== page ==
13. I don't want the big hardcover

    At this point I would buy it even if it were engraved on stone tablets. Who am I kidding, I would buy it ESPECIALLY if it were engraved on stone tablets, that would be boss.
  14. Language in the Seven Kingdoms

    Even just having an example of someone speaking Andlish "correctly", especially if that person is regarded as an intellectual authority, is going to have a homogenizing effect on language. And I'm not sure you're correct: if a maester arrived at a castle and found that the children were speaking the language poorly it seems likely they would step in to correct them. I grew up in a part of the United States were the words "Ain't" and "Ya'll" are acceptable. I had a teacher in grade school who was from another part of the United States, and went on a crusade against the use of those words. Of course language is entirely subjective: there's nothing wrong with "Ain't" (After all, the "correct" word would be "Aren't" as in "Aren't I fancy" but Aren't is a contraction of "Are not" and you wouldn't say "Are I not Fancy" you'd say "Am I not fancy". "Ain't" is a degradation of "Amn't" which is short for "Am I not" so by some measure "Ain't" is actually more correct. "Ya'll" is just a contracted form of "You all") but because our teacher, an authority on the topic took a position on it, it reduced our use of the word. Now imagine that EVERY teacher went to school at the same university, and EVERY teacher had that same opinion on the words Ain't and Ya'll. It's easy to imagine that those words would begin to die out If some minor Northern house found themselves uplifted and given a major castle and a maester, what do you think the maester would do upon hearing the broken barely-intelligible Common they spoke? I would expect that Andlish lessons would become a part of the curriculum. In the early days of Andalization it certainly would have been.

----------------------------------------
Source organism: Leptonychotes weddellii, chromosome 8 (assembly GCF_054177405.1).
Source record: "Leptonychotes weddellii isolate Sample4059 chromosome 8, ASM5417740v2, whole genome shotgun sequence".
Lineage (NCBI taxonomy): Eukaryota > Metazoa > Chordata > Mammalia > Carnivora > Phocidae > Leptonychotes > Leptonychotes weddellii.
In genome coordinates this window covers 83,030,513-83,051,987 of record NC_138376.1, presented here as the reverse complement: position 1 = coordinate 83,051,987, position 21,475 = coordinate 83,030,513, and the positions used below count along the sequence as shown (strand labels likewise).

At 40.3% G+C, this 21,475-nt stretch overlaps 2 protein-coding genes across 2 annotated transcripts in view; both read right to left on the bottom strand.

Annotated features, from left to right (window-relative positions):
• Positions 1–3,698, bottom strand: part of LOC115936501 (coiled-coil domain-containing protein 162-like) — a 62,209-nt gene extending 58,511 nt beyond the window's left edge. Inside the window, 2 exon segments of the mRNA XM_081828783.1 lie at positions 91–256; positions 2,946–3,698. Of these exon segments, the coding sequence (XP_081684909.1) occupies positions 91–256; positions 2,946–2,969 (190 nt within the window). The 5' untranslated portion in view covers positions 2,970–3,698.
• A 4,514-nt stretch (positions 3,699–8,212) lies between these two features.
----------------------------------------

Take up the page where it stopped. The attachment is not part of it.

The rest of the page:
15. Language in the Seven Kingdoms

    I think we have the Citadel to thank for this. Every castle of any importance employs a man taught at the Citadel, and that man is usually responsible for teaching the children of the Lord of that castle. That kind of monopoly is going to have a powerful effect on culture.